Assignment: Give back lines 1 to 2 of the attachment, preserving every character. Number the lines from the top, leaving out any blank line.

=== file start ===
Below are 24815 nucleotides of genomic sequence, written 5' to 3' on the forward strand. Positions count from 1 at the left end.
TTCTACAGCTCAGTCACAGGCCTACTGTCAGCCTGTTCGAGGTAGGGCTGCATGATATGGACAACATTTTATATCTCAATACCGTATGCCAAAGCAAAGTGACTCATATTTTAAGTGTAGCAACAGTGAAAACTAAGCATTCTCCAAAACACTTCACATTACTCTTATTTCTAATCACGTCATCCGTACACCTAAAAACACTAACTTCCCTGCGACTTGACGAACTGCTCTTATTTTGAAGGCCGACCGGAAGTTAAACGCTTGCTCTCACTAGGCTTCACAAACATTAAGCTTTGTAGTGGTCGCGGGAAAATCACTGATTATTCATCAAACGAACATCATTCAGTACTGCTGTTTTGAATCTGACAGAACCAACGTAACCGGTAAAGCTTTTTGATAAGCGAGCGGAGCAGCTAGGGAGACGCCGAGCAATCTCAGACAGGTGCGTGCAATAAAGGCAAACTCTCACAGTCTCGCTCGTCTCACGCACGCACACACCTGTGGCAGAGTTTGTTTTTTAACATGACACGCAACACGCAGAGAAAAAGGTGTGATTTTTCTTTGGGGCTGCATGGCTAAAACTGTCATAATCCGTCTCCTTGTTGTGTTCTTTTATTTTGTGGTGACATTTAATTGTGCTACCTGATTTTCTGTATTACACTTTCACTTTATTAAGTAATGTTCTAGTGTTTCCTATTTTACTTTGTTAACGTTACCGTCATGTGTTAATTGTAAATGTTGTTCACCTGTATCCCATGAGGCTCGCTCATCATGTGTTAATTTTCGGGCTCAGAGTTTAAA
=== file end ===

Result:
Below are 24815 nucleotides of genomic sequence, written 5' to 3' on the forward strand. Positions count from 1 at the left end.
TTCTACAGCTCAGTCACAGGCCTACTGTCAGCCTGTTCGAGGTAGGGCTGCATGATATGGACAACATTTTATATCTCAATACCGTATGCCAAAGCAAAGTGACTCATATTTTAAGTGTAGCAACAGTGAAAACTAAGCATTCTCCAAAACACTTCACATTACTCTTATTTCTAATCACGTCATCCGTACACCTAAAAACACTAACTTCCCTGCGACTTGACGAACTGCTCTTATTTTGAAGGCCGACCGGAAGTTAAACGCTTGCTCTCACTAGGCTTCACAAACATTAAGCTTTGTAGTGGTCGCGGGAAAATCACTGATTATTCATCAAACGAACATCATTCAGTACTGCTGTTTTGAATCTGACAGAACCAACGTAACCGGTAAAGCTTTTTGATAAGCGAGCGGAGCAGCTAGGGAGACGCCGAGCAATCTCAGACAGGTGCGTGCAATAAAGGCAAACTCTCACAGTCTCGCTCGTCTCACGCACGCACACACCTGTGGCAGAGTTTGTTTTTTAACATGACACGCAACACGCAGAGAAAAAGGTGTGATTTTTCTTTGGGGCTGCATGGCTAAAACTGTCATAATCCGTCTCCTTGTTGTGTTCTTTTATTTTGTGGTGACATTTAATTGTGCTACCTGATTTTCTGTATTACACTTTCACTTTATTAAGTAATGTTCTAGTGTTTCCTATTTTACTTTGTTAACGTTACCGTCATGTGTTAATTGTAAATGTTGTTCACCTGTATCCCATGAGGCTCGCTCATCATGTGTTAATTTTCGGGCTCAGAGTTTAAA